Remains found in VCU well returned to Richmond after Smithsonian study
Jeremy M. Lazarus | 11/27/2019, 6 p.m.
The bones of 53 African-Americans are back in Richmond after a 25-year sojourn at the Smithsonian Institution in Washington.
Virginia Commonwealth University and scores of interested people lined the 300 block of North 12th Street on Monday to somberly welcome hearses carrying the human remains found in an abandoned well 25 years ago during a construction project on the university’s medical campus.
Gov. Ralph S. Northam joined Mayor Levar M. Stoney, Richmond Delegate Delores L. McQuinn, also chair of the Richmond Slave Trail Commission, and dozens of others in participating in the ceremonial return of the remains that the Smithsonian determined to be those of nine young children and 44 others ages 14 and older, none of whom have been identified.
An African ritual was part of the ceremony described as a time “we answered the call of our ancestors” by Dr. Joseph Jones, chair of VCU’s East Marshall Street Well Project Family Representative Council that was formed in 2015 to represent descendants of those whose remains were found.
The ceremony of return was held in the auditorium of the Hermes A. Kontos Medical Sciences Building at 12th and Marshall streets that now covers the well site discovered in 1994 during the building’s construction. Then VCU President Eugene P. Trani had the bones and other artifacts found in the well sent to the Smithsonian for further research.
The remains now will be stored at the Virginia Department of Historic Resources until VCU and the East Marshall Street Well Project committees move forward with recommendations on a final resting place, possibly the city-owned African Burial Ground in Shockoe Bottom. VCU has been pondering that issue since 2013.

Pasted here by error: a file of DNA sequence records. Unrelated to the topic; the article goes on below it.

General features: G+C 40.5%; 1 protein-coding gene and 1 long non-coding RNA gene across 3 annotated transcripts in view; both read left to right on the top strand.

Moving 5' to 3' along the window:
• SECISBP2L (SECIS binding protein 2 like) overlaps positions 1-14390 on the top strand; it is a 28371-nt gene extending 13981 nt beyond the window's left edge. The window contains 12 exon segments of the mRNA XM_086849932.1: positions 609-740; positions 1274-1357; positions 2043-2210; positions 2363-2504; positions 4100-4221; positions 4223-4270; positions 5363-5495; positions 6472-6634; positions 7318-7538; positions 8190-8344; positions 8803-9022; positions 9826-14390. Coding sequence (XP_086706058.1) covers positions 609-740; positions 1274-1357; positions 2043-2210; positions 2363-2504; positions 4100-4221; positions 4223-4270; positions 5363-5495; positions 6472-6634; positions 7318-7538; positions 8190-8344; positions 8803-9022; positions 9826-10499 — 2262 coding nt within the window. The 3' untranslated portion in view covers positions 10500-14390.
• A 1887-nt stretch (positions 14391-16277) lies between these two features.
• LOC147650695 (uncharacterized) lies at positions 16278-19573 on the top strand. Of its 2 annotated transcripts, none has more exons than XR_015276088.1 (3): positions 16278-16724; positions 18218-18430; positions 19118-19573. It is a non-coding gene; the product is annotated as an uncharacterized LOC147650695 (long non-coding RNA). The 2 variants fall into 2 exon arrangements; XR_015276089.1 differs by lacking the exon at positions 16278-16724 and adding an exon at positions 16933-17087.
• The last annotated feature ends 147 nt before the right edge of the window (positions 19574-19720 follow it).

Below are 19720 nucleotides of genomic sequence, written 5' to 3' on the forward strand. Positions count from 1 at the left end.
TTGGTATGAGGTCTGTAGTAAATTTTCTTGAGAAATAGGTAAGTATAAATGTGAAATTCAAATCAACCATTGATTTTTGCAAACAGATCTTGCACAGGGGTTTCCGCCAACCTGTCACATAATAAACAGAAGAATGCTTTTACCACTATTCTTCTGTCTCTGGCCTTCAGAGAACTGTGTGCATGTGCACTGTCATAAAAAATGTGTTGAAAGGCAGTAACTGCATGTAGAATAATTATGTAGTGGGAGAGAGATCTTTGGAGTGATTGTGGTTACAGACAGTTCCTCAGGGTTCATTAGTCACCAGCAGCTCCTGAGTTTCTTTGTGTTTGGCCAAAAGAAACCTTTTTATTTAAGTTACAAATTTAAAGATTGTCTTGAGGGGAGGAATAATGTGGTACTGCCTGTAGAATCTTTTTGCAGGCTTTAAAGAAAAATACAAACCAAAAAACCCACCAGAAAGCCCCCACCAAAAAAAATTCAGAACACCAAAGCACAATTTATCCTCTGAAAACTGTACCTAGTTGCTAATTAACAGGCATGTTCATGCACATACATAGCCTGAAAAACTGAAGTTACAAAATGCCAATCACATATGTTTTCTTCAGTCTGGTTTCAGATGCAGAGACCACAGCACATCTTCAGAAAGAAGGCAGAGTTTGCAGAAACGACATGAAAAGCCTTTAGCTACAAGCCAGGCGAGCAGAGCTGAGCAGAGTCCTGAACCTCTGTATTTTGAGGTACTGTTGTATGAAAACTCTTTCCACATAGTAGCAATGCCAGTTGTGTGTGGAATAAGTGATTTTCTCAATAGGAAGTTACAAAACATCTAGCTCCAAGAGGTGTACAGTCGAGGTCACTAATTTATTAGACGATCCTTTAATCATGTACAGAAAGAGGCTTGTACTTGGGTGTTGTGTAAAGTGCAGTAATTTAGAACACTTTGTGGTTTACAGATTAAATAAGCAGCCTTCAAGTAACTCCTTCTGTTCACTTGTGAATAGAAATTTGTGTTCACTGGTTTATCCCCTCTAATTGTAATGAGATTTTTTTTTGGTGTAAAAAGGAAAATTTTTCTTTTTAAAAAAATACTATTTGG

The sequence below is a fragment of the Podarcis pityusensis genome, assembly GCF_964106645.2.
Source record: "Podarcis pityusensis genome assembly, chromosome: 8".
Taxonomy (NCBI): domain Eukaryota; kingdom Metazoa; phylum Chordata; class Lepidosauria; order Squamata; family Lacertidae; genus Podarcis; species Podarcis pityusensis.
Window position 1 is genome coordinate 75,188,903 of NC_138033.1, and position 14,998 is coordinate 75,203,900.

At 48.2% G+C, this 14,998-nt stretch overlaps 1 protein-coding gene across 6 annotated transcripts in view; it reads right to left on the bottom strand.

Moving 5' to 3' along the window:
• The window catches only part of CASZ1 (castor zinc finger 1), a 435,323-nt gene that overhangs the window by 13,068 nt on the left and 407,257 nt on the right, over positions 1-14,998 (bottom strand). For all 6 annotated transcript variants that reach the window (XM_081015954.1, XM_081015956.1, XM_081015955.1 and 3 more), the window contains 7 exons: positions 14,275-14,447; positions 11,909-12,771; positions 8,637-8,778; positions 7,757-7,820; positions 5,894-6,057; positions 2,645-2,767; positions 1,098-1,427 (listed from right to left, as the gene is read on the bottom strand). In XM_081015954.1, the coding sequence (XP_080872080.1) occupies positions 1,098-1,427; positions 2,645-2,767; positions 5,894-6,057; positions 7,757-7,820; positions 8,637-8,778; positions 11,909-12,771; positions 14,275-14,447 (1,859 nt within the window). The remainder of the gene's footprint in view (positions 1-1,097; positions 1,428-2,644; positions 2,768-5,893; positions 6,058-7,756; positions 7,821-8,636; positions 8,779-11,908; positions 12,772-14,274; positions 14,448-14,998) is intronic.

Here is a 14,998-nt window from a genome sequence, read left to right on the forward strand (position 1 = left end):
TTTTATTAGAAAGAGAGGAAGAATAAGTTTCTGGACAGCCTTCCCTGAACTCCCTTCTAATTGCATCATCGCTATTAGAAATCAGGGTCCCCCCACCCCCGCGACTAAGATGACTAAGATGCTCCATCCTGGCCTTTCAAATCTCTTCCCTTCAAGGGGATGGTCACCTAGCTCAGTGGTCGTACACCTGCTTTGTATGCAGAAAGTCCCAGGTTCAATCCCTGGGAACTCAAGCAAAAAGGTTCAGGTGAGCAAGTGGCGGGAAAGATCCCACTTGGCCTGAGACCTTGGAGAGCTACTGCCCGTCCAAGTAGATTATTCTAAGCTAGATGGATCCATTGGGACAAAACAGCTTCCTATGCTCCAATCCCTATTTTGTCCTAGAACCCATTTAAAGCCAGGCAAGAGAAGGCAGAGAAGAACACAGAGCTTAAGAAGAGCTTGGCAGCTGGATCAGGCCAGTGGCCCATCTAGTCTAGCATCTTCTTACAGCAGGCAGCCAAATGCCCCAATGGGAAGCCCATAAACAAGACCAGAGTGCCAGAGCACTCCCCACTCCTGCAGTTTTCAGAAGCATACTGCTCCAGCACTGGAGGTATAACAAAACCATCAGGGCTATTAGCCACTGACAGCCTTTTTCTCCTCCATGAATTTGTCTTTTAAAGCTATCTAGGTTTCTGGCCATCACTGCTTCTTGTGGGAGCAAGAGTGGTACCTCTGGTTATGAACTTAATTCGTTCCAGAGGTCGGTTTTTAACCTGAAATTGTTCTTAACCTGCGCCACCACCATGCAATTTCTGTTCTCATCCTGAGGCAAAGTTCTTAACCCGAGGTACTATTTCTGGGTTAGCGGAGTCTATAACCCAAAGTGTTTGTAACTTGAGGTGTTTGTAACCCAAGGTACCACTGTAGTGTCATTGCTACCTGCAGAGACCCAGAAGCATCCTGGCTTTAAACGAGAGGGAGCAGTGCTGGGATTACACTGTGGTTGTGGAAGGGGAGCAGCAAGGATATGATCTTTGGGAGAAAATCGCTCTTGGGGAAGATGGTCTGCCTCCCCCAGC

As best as VCU officials have been able to determine, the remains were those of people whose bodies were used in teach- ing medical students about human anatomy prior to 1860 when the well was capped.
As Dr. Shawn Utsey, chairman of VCU’s African-American Studies Department, has documented in writing and film, the remains exemplify VCU’s participation in the purchase and theft of bodies of dead slaves and other black people during the 19th century. It was common practice before Virginia and other states lifted their ban on using bodies for medical purposes. Virginia did not create a state-managed body donation program until 1919.
At the ceremony, Gov. Northam, a physician, said, “It was wrong for medical doctors and students to use African-Americans, whether they were experimenting on the living or working on the stolen bodies of the dead.”
So far, a 15-member planning committee VCU established a few years ago, along with the 10-member Family Representative Council, have indicated they would want the bones and associated artifacts buried in a public and inclusive ceremony based on West African burial traditions at an appropriate location.
Along with urging a proper burial, the council members also are recommending further research into the genetic ancestry of the remains and into the ties between the well and the African- American experience in Richmond and construction on the VCU campus of an appropriate memorial to the individuals.
In addition, VCU is being encouraged to hold an annual ceremony for medical students to commemorate people whose remains are used to assist in their education.